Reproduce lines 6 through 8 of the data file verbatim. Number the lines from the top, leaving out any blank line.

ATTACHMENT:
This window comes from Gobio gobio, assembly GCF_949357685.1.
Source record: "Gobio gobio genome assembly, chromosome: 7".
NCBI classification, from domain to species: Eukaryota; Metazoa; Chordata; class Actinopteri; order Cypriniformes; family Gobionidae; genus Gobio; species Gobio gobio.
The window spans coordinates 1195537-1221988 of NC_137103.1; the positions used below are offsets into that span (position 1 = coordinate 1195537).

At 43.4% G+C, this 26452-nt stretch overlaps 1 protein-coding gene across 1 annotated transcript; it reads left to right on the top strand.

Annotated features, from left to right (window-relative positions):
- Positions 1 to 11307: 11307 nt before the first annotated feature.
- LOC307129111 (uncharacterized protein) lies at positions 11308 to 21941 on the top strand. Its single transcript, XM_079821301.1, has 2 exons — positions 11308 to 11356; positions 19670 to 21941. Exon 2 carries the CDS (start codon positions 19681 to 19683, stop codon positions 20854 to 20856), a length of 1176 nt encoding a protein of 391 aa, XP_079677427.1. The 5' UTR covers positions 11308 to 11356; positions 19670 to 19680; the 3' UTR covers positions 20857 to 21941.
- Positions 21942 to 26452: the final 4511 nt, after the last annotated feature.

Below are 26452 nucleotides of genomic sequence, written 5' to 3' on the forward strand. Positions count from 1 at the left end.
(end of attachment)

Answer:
Annotated features, from left to right (window-relative positions):
- Positions 1 to 11307: 11307 nt before the first annotated feature.
- LOC307129111 (uncharacterized protein) lies at positions 11308 to 21941 on the top strand. Its single transcript, XM_079821301.1, has 2 exons — positions 11308 to 11356; positions 19670 to 21941. Exon 2 carries the CDS (start codon positions 19681 to 19683, stop codon positions 20854 to 20856), a length of 1176 nt encoding a protein of 391 aa, XP_079677427.1. The 5' UTR covers positions 11308 to 11356; positions 19670 to 19680; the 3' UTR covers positions 20857 to 21941.